February 16th, 1646 – THE BATTLE OF TORRINGTON – As the Parliamentarian army under Sir Thomas Fairfax approached Torrington in a steady rain sporadic fighting broke out between them and the Royalist forces under Ralph Hopton, the First Baron Hopton. Fairfax was on the point of deciding to wait until morning of the 17th to launch his assault, but when the Parliamentarian dragoons under Oliver Cromwell came under fire from the fortified city of Torrington and recon units indicated the Royalists might use the delay to escape in the rain Fairfax decided to begin his attack at once.
After two hours of intense fighting at the barricades to the city the Parliamentarians forced the Royalists back into the city itself and street-to- street fighting commenced. Seeing how the battle was going against the Royalists, one of their soldiers paniced and fired a shot into the Royalist magazine in Torrington Church, where eighty barrels of gunpowder and two hundred Parliamentarian prisoners were held. The massive explosion destroyed the church, killed all the prisoners (shades of Hoghton Tower) and the flying debris caused many casualties in addition to nearly killing General Fairfax himself. The rain prevented any fire from spreading but in the confusion following the explosion many Royalist troops made their escape into Conwall.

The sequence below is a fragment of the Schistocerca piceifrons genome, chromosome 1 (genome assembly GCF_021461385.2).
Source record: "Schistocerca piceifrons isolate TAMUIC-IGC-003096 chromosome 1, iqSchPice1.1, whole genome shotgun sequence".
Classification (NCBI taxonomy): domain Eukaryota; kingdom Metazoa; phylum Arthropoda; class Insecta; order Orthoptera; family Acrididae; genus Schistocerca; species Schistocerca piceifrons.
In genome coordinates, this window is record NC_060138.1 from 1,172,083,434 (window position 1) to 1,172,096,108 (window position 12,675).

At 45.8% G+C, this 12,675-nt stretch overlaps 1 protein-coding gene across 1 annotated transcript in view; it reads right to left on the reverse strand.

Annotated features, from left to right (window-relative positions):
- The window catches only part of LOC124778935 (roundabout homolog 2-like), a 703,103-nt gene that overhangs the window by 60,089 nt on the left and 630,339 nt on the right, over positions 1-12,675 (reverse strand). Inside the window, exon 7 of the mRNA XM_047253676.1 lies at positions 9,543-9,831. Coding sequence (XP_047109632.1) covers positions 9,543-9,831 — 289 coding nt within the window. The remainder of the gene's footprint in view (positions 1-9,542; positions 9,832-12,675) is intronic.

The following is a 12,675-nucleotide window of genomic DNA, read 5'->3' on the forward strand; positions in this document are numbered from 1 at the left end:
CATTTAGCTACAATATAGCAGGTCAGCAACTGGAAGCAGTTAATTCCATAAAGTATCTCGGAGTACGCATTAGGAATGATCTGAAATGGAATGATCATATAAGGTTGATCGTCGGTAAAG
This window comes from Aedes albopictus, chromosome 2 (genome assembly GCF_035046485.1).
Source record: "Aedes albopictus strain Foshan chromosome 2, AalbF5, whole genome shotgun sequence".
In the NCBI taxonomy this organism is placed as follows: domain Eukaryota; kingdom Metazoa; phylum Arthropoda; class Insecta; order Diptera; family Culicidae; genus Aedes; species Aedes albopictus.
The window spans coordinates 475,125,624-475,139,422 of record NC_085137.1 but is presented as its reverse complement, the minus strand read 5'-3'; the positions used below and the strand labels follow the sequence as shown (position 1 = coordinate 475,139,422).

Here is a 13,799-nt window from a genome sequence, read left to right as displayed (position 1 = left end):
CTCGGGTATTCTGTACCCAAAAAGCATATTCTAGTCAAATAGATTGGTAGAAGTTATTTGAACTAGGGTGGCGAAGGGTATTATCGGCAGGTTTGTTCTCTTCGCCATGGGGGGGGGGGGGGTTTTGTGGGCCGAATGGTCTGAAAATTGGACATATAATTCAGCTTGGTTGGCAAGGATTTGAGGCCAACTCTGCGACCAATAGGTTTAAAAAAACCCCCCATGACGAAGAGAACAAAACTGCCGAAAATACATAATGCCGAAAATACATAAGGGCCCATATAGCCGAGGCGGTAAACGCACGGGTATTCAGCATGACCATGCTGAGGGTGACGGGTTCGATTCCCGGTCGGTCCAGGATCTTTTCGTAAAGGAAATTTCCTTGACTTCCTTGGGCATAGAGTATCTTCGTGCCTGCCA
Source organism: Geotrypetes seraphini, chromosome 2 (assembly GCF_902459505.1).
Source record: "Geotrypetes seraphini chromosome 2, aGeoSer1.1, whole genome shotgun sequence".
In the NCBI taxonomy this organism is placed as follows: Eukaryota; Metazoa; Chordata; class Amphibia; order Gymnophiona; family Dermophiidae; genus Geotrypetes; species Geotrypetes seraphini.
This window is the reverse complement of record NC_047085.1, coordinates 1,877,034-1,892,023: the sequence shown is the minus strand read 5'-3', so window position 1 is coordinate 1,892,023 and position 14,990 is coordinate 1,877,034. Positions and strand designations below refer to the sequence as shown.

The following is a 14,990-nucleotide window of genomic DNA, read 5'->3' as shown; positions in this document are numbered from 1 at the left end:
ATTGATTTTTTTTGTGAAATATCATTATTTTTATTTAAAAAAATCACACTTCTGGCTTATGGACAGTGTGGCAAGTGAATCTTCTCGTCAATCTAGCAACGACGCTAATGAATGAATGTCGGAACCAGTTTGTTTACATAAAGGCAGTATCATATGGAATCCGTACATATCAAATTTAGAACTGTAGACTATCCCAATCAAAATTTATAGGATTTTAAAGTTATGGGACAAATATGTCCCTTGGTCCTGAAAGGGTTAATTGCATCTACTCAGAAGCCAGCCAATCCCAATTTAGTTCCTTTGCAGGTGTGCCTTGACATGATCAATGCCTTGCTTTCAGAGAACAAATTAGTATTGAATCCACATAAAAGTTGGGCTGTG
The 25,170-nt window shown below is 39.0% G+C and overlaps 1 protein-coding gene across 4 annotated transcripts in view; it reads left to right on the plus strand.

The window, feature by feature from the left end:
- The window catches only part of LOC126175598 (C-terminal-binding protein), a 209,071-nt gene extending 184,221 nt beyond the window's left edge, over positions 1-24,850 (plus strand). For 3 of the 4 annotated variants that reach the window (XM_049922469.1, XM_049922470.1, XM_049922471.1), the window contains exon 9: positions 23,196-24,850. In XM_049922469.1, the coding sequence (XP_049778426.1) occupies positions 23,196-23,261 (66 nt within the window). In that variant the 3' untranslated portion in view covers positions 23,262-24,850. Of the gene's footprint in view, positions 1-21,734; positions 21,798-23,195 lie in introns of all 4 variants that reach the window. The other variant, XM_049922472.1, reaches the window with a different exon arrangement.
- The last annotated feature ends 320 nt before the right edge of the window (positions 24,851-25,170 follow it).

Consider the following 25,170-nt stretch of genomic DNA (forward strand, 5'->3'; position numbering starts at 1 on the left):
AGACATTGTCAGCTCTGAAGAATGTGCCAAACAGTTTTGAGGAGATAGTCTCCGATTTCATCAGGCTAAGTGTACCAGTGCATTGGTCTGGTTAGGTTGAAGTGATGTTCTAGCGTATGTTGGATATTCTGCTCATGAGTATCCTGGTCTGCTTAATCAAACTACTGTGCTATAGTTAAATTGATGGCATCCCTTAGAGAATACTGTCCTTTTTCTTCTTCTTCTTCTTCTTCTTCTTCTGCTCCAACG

The battle of Torrington effectively ended Royalist resistance in the Western Theater. Baron Hopton had even failed in his attempt to force Fairfax to lift the siege of Exeter. Sir Thomas had merely detached some of his troops for the assault on Torrington and had left Hardress Waller to continue the siege of Exeter. General Fairfax followed up the Battle of Torrington with a relentless pursuit of the remnants of the Royalist army under Hopton.